500g White Clay

10g Stevia

15g Xylitol

20g Salt

15 pinches of Grated organic soap

15 drops Essential Oil Cinnamon

30 drops Essential Oil Mint


We mix everything together and that’s it. You have a lot of healthy, wonderful, good tasting toothpaste without almost no work.

If people prefer cream instead of powder they mix it with fresh aloe vera. Which is also good against infections on your gum. But you have to bare in mind that it will only last for a short time so don’t mix to much at once.

We use our toothpaste ourselves but we also sell on markets. Check out on which markets we’ll be next:


Courses and Events

Last weekend, Sunseed set up its stand in the NGO corner of Etnosur festival. They were a couple of sunseeders on the event, all ready to give a hand on the stand. From Friday until Sunday, it was then possible to make your own smoothie, blending fresh fruits with Sunseed’s famous “bicy-batidora”.  Eventually, a lot of people approached our stand to ride our bicycle-blender, which is a nice introduction about Sunseed’s vision of sustainable technologies.


But we also brought our natural homemade products : toothpaste powder, soap , calendula moisturizer cream or shampoo made and used in our project by the volunteers.

During the weekend, some creative activities even took place in Sunseed stand : our resourceful sunseeders managed to make a sign for the stand out of recycled carb boards. Thanks to sunseeders’ contribution, we also started to offer  body-painting and henna drawings to our visitors.


Our participation to Etnosur 2016 turned out to be a good opportunity to advertize more about Sunseed’s project among the community of people living in Spain as well as exchange with other projects.


Eco Construction

Jack, our previous eco-construction coordinator, gave us an interesting seminar about soil and its use in eco-construction before he left Sunseed.

The seminar started by introducing us different ways to test the soil and find out what can be added  to it to turn it into a perfect eco-construction material.  The “jar test” aims to reveal the composition of the soil tested. In the top part of the jar, the organic matter will float in the water. Underneath this organic matter, there is first a layer of clay followed by a layer of silt. At the bottom part of the jar will gather the heaviest components, such as gravel or sand.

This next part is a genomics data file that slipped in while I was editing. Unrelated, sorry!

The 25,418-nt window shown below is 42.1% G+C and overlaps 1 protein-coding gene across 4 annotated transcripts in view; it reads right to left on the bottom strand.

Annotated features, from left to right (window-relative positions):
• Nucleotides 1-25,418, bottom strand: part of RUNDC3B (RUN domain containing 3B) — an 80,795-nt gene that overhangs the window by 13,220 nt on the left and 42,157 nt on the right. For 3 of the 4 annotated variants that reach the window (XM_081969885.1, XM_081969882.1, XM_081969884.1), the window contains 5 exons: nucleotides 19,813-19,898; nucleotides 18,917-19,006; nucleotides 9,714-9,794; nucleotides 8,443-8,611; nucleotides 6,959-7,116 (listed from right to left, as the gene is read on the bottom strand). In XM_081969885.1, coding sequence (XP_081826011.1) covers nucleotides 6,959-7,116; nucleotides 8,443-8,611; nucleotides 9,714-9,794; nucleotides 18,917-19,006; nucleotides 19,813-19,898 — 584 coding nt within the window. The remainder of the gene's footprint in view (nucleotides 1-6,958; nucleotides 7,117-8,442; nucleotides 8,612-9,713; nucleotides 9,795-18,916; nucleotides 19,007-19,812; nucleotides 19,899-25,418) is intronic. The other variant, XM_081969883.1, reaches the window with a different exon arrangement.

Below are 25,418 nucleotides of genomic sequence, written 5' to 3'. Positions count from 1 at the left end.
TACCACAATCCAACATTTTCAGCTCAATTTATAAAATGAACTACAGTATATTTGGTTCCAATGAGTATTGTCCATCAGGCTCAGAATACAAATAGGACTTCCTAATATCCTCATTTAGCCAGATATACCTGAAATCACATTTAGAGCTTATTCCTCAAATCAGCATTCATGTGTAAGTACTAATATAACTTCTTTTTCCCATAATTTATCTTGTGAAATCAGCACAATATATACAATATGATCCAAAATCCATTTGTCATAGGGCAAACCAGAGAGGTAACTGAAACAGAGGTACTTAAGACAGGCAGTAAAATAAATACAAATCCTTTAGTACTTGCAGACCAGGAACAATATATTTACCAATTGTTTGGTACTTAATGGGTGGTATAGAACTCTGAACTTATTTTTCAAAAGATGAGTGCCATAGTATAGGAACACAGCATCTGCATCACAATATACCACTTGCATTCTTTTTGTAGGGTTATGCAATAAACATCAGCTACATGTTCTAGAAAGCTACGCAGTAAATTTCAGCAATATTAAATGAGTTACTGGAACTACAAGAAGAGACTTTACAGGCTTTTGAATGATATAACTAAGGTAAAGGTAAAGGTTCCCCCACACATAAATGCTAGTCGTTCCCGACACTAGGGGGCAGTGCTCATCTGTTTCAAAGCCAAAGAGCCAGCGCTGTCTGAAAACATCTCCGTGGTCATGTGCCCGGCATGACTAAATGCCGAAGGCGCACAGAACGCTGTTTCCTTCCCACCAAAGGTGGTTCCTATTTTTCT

The second test called the “sausage test” is aimed to determine the type of loam or clay we work with. We first make sausages out of loam. We then can distinguish the ‘sandy loam’ by the ones falling apart once put on the ground. Bending the clay sausages in semicircles, we can figure out that the ones cracking are made of what we call ‘light clay”.


We were then given more details about the properties of the different components of the soil. As the clay acts like a binder due to its malleability and plasticity, the sand adds solidity and structure. What we call the “clay soil” contains at least 40% of clay, but the majority of eco-constructions will rather not use a lot of it. The silt doesn’t have the plasticity of the clay, and thus, doesn’t present any interest in eco-construction.

Eco-construction techniques make the most of soil’s properties: more than being a natural local resource with very low carbon footprint, constructions made of earth present great advantages in the climatic control, moisture control and even noise control. As well as being fire resistant, it also has a detoxifying effect as it is breathable and can be safely manipulated without gloves.

Did you know than 17% of the Unesco world heritage was made of earth?  The Great Wall of China and the Alhambra had been built using rammed earth. The Adobe used by Shibam, in Yemen in 1500, or the earth shelters built in Iceland show us that earth constructions are probably the most reliable.


Drylands Management, Sustainable Living

By Drylands assistant Margaux

With Spring in full bloom in the valley, the Drylands and Sustainable Living departments have been out walking with volunteers to collect the capers that are starting to grow and preserving them in preparation for summer salads. Have you ever picked capers? The pickled capers we use as seasoning are actually the buds of the plant called “Capparis spinosa”. They need to be picked before they turn into these lovely white flowers. It is preferable to pick the smaller buds which have more flavour.

It’s important to follow some basic guidance if you are planning to pick plants in the wild. First of all, make sure that you are not in a preserved zone.  There must be, at least, 5 plants of the same species in the area you are planning to pick. Then, do not collect more than 20-30% of the plant’s fruits or flowers, so it is still able to reproduce. Another last tip, try not to pick close to roads; you shouldn’t be closer than 50 meters from the nearest road.